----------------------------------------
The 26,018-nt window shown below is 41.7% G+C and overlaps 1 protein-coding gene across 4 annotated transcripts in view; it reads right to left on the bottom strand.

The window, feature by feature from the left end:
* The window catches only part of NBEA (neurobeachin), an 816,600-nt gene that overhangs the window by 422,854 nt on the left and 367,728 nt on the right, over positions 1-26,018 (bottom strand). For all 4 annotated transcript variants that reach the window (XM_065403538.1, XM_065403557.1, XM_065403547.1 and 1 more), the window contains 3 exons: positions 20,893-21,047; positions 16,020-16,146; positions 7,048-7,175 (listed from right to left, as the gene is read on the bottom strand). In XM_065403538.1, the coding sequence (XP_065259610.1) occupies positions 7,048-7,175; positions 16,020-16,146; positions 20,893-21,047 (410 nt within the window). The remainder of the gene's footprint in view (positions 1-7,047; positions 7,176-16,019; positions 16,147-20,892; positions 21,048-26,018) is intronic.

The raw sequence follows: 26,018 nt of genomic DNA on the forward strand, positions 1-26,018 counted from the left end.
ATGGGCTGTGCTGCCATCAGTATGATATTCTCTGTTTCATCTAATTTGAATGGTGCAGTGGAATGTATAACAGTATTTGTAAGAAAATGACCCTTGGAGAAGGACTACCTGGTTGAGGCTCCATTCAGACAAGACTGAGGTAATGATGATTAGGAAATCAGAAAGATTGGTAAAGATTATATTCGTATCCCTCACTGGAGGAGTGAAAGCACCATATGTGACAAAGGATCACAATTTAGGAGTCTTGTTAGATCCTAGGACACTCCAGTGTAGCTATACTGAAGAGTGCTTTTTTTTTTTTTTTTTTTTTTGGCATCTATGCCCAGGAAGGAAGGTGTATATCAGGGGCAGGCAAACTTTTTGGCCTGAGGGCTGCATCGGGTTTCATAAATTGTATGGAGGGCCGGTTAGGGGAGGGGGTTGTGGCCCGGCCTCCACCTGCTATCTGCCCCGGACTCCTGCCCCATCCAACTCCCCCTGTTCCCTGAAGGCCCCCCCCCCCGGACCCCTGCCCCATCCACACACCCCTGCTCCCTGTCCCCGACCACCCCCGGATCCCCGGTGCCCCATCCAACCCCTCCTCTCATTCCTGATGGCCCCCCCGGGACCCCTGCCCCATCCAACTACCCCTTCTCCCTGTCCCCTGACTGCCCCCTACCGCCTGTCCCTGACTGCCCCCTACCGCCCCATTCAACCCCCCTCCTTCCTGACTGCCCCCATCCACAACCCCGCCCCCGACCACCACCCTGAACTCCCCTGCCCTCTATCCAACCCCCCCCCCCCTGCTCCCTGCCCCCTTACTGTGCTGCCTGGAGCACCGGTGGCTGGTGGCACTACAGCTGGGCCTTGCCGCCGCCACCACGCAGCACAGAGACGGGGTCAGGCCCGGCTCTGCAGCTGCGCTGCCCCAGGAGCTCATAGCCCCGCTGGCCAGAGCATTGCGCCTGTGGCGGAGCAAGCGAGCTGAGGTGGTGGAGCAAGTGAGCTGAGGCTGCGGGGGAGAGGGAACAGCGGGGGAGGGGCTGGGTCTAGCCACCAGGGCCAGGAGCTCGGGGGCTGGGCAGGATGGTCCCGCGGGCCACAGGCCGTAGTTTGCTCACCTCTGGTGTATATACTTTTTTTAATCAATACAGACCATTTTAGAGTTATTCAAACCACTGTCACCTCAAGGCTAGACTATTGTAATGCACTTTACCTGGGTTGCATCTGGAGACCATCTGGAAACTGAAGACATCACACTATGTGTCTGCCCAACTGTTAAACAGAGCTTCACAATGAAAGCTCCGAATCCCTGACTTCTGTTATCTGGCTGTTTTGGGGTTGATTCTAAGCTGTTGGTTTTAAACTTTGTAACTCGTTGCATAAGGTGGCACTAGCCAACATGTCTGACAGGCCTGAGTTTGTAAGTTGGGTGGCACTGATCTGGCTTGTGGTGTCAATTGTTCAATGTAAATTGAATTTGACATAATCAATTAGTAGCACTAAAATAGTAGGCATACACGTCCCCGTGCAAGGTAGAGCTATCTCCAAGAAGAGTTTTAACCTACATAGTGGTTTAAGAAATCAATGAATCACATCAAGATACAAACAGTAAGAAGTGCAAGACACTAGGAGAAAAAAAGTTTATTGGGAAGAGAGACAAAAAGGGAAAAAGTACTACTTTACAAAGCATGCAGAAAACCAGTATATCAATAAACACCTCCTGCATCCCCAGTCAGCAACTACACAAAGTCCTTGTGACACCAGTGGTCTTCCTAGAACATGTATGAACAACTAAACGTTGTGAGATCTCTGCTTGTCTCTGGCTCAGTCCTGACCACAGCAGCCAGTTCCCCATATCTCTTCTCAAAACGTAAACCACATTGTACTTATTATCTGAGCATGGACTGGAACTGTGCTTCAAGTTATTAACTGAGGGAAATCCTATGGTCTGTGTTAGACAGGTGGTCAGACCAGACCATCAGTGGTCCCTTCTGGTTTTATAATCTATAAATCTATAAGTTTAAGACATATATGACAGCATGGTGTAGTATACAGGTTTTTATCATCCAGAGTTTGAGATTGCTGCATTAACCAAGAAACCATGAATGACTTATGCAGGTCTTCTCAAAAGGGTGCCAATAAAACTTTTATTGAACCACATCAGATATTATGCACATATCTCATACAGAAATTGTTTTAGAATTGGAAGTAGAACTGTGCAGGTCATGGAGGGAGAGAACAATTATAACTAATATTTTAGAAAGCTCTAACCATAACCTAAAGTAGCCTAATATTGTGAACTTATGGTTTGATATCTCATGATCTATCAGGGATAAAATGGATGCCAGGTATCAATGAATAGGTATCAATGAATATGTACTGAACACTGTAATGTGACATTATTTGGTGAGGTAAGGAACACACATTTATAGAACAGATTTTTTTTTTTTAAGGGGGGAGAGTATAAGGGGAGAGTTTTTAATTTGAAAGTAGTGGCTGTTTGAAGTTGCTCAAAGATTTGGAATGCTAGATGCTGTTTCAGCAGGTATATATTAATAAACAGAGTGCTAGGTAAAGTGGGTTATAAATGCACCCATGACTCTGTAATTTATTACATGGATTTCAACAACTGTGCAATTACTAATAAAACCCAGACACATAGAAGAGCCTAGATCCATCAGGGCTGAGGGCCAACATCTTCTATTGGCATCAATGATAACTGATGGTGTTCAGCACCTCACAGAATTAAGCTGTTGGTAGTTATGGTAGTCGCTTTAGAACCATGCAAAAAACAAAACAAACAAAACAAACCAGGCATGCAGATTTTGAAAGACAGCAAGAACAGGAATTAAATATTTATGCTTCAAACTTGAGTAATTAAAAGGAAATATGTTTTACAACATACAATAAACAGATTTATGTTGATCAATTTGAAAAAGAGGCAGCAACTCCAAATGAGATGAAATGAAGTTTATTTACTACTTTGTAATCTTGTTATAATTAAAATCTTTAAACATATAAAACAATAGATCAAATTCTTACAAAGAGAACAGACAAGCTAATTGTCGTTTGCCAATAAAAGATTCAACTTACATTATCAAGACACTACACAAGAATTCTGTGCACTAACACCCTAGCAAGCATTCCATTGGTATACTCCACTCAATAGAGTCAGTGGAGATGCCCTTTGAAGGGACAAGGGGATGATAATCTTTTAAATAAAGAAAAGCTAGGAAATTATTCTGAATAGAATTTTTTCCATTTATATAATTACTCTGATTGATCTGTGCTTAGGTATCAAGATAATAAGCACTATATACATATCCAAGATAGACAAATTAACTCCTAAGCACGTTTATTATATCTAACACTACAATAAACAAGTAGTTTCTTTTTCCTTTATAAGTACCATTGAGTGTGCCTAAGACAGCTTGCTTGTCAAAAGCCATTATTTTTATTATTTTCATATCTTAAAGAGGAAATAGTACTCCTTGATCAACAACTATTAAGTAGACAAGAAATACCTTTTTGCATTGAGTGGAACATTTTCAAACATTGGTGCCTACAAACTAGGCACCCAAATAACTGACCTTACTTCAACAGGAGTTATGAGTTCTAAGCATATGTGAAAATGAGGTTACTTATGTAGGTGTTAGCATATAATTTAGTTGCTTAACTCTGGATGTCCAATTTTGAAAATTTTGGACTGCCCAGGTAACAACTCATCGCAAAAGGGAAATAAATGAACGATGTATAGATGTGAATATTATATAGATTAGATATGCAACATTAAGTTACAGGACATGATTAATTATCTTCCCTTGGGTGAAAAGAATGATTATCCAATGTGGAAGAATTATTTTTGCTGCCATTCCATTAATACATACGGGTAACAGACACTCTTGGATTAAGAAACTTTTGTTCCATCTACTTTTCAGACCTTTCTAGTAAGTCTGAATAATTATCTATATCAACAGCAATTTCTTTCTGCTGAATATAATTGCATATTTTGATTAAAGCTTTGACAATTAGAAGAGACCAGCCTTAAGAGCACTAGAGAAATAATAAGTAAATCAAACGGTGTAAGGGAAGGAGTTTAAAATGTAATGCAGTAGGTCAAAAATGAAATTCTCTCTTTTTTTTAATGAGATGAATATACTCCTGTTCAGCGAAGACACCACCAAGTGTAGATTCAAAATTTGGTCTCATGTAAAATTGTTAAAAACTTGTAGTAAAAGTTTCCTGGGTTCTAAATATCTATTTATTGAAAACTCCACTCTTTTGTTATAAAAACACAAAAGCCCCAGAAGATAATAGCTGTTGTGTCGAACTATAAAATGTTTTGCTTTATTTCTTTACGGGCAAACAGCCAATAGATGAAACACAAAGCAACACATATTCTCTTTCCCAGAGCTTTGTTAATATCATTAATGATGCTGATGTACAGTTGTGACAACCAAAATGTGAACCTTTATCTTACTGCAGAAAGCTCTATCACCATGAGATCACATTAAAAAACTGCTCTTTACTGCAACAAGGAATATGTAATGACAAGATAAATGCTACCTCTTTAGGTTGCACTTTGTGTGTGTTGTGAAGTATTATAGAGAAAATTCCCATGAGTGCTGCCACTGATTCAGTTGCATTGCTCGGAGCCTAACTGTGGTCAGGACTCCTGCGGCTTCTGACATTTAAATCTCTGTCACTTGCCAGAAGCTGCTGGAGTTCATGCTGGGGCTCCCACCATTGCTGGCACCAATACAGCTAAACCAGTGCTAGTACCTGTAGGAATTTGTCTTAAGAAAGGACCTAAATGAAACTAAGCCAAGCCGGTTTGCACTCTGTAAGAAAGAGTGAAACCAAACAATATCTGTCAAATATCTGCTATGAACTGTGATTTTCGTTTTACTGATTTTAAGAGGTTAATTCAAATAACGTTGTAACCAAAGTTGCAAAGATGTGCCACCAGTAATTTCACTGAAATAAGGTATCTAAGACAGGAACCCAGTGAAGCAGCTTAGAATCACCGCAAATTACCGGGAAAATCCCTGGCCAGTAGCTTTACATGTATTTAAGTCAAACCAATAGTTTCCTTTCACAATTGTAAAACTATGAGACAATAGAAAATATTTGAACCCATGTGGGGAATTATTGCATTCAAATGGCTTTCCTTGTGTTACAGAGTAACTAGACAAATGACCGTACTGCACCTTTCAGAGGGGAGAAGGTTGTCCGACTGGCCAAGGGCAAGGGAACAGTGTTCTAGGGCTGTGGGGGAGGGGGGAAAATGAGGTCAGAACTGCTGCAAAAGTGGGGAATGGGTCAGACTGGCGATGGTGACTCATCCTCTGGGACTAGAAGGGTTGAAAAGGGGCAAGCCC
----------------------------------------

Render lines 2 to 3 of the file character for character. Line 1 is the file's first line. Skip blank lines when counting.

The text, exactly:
The window, feature by feature from the left end:
* The window catches only part of NBEA (neurobeachin), an 816,600-nt gene that overhangs the window by 422,854 nt on the left and 367,728 nt on the right, over positions 1-26,018 (bottom strand). For all 4 annotated transcript variants that reach the window (XM_065403538.1, XM_065403557.1, XM_065403547.1 and 1 more), the window contains 3 exons: positions 20,893-21,047; positions 16,020-16,146; positions 7,048-7,175 (listed from right to left, as the gene is read on the bottom strand). In XM_065403538.1, the coding sequence (XP_065259610.1) occupies positions 7,048-7,175; positions 16,020-16,146; positions 20,893-21,047 (410 nt within the window). The remainder of the gene's footprint in view (positions 1-7,047; positions 7,176-16,019; positions 16,147-20,892; positions 21,048-26,018) is intronic.